POLITICAL NARRATIVE.

The new Parliament met on the last day of April The negotiations in which her Majesty has been engaged to choose a Speaker, and Mr. Evelyn Denison was

with the Government of the United States, and with the

Government of Honduras, in regard to the affairs of Central elected without opposition,

America, have not yet been brought to a close. The message from the throne was delivered on

We are commanded by her Majesty to inform you that a the 7th of May, and was rather long and rambling. Treaty of Peace between her Majesty and the Shah of Persia MY LORDS AND GENTLEMEN,

was signed at Paris on the 4th of March, by her Majesty's We are commanded to inform you that her Majesty has Ambassador at Paris, and by the Ambassadof of the Shah ; availed herself of the earliest opportunity of having recourse and her Majesty will give directions that this treaty shall be to your advice and assistance after the dissolution of the laid before you as soon as the ratifications thereof shall have last Parliament; and her Majesty trasts that there will be been duly exchanged. found safficient time daring the present session to enable

Her Majesty com nands us to express to you hier regret you satisfactorily to deal with various important matters, some of which had occupied the attention of Parliament in that, at the date of the latest advices from China, the differ.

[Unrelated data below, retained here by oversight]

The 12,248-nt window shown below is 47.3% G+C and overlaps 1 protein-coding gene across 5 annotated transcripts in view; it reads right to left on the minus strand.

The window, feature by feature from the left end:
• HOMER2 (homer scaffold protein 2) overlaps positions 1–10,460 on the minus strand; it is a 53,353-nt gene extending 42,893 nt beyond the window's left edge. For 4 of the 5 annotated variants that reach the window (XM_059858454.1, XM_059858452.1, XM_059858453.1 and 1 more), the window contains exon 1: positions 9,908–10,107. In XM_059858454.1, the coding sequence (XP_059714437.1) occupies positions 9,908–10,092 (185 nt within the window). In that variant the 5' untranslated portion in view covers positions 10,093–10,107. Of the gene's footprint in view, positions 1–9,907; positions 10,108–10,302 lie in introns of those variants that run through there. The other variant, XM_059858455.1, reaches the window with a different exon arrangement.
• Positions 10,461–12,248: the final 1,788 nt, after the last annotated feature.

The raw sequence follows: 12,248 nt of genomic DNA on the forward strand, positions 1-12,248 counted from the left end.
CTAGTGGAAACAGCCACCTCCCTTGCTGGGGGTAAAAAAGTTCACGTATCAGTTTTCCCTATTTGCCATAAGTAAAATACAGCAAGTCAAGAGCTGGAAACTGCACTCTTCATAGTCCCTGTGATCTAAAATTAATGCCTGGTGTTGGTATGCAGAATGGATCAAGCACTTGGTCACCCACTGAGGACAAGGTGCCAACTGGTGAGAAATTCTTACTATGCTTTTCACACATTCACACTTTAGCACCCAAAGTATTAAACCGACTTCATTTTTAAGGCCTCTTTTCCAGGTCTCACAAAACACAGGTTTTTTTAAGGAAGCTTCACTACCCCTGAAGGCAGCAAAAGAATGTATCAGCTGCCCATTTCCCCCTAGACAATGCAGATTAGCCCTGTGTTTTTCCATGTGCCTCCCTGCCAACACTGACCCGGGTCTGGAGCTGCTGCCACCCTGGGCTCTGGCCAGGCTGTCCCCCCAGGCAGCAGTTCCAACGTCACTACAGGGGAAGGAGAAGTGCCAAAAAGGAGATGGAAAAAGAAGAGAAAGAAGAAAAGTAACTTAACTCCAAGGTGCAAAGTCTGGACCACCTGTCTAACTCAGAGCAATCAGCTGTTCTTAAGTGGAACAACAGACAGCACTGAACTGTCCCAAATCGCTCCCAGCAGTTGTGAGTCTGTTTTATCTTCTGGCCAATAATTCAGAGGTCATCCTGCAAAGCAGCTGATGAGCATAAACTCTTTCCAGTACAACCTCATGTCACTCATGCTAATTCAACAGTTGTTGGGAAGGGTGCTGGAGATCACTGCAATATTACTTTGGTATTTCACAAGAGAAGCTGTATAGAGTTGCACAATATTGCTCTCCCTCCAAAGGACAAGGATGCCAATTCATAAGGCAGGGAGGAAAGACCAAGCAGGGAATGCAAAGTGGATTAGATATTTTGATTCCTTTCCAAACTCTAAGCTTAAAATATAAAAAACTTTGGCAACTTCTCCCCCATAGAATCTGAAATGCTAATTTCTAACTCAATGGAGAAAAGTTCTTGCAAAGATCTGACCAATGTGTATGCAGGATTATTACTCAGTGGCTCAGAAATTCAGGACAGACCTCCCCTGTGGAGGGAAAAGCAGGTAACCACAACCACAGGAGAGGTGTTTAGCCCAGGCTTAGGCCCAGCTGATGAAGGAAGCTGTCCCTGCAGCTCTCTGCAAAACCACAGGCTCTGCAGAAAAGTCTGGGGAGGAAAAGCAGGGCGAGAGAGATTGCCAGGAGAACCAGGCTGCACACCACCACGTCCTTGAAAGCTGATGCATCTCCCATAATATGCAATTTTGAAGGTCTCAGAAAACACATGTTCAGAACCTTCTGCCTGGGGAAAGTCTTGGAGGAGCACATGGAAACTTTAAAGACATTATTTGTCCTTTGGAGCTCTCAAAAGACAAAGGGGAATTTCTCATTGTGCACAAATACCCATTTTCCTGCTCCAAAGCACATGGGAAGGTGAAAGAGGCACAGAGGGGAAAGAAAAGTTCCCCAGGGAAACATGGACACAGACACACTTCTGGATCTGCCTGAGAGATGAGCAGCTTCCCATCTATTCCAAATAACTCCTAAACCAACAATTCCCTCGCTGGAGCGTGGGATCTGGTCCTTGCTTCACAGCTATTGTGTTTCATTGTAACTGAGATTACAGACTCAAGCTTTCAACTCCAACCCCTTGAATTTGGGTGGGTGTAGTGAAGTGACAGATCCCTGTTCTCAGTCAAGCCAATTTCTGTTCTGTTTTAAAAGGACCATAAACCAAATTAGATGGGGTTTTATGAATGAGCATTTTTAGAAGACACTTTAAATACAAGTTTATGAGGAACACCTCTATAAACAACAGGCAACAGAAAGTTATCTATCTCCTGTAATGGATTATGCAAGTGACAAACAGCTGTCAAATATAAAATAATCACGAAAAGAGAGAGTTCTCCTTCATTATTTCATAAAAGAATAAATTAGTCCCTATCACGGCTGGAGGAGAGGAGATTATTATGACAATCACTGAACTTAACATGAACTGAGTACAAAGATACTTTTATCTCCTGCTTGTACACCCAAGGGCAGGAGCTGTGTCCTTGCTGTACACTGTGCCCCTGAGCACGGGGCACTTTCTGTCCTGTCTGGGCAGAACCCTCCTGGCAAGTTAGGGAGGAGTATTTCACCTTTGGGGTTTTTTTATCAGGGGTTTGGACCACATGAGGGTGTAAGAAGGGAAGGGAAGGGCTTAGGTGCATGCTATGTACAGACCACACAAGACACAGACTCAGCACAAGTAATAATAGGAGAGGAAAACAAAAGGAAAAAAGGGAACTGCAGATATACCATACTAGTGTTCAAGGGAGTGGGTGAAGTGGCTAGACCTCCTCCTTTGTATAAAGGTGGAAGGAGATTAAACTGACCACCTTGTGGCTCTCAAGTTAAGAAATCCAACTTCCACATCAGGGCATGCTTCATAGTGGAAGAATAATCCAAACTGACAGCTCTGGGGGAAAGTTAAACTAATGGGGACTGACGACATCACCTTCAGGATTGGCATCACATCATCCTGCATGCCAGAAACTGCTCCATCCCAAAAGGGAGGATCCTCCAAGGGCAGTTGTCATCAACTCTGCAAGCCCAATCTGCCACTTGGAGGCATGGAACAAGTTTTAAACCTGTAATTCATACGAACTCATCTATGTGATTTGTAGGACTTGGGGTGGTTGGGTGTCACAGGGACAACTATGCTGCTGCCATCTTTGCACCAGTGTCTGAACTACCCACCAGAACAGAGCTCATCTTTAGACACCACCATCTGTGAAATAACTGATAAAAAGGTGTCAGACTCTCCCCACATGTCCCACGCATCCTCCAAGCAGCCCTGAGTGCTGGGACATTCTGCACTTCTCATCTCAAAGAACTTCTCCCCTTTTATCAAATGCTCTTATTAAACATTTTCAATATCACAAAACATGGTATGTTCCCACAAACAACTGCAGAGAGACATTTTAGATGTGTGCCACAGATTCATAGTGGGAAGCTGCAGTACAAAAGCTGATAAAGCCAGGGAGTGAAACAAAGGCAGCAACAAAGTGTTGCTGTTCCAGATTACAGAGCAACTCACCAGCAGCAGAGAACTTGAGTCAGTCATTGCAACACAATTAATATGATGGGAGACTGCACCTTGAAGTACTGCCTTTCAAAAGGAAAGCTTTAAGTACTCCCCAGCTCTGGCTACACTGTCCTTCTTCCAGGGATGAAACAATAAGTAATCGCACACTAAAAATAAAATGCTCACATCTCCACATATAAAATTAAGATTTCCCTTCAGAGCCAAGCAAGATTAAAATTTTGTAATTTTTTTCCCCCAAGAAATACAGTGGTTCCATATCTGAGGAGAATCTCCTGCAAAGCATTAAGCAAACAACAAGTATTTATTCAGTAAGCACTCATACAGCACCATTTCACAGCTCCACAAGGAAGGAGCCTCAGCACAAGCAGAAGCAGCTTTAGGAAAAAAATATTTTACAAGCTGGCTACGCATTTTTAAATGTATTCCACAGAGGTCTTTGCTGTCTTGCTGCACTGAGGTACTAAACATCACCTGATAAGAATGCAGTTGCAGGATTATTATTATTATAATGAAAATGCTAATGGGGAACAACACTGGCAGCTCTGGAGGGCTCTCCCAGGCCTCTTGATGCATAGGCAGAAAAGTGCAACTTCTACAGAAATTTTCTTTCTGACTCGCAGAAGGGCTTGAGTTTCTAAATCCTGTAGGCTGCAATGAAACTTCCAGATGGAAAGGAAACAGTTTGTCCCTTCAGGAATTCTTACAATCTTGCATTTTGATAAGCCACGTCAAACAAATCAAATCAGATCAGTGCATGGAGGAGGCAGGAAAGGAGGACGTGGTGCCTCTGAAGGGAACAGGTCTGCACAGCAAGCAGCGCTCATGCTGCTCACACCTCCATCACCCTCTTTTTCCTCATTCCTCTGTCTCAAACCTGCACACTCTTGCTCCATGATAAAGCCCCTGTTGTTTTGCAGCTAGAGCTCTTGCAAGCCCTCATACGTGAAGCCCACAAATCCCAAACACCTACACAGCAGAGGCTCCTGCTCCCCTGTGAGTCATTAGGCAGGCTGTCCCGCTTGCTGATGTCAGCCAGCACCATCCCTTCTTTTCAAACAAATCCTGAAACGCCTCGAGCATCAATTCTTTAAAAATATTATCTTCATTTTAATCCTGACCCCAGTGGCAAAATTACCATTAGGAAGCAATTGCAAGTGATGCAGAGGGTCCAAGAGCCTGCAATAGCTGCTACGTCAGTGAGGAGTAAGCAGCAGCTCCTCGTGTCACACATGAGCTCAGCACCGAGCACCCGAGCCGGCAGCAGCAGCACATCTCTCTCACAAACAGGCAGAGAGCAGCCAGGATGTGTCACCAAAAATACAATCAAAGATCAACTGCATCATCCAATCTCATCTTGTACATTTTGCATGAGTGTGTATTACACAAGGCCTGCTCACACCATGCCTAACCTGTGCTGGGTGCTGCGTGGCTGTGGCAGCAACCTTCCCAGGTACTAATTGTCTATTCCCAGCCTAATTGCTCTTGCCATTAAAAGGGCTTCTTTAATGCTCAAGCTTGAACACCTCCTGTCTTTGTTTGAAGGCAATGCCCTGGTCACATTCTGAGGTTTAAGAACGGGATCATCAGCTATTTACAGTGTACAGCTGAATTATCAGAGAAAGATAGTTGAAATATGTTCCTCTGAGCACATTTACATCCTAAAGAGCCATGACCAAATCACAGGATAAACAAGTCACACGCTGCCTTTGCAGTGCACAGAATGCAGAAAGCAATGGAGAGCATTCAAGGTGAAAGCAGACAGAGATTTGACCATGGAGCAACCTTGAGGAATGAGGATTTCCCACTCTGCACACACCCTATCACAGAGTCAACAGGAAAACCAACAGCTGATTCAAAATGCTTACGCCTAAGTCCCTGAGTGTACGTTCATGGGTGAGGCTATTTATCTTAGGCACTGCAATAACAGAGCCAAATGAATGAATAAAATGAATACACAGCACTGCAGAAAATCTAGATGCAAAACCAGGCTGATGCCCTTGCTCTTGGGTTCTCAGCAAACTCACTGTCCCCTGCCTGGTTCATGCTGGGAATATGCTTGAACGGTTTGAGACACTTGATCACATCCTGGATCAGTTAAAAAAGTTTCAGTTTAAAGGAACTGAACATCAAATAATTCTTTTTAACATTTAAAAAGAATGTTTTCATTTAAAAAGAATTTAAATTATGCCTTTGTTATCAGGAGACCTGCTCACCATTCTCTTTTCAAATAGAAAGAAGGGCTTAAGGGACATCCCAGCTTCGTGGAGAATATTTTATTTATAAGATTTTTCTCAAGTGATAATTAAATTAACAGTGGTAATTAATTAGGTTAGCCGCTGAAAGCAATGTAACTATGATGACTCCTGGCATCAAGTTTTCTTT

ences which had arisen between the High Commissioner at the beginning of this year.

Canton and her Majesty's Civil and Naval Officers, in China, We are commanded by her Majesty to inform you that the

still remained anadjasted. Bat her Majesty has sent to China general aspect of affairs in Europe affords a well-grounded

a plenipotentiary fully instructed to deal with all matters of eonfidence in the continuance of peace.

All the main stipulations of the Treaty of Paris have difference, and that plenipotentiary will be supported by an been carried into execution, and it is to be hoped that what adequate naval and military force, in the event of such as

sistance becoming necessary. rerains to be done in regard to these matters will be speedily accomplished.

We are commanded to inform you that her Majesty, in The negotiations upon the subject of the differences conjunction with several other European Powers, has con which had arisen betwen the King of Prussia and the Swiss

cluded a Treaty with the King of Denmark for the redemp Confederation, in regard to the affairs of Neufchatel, are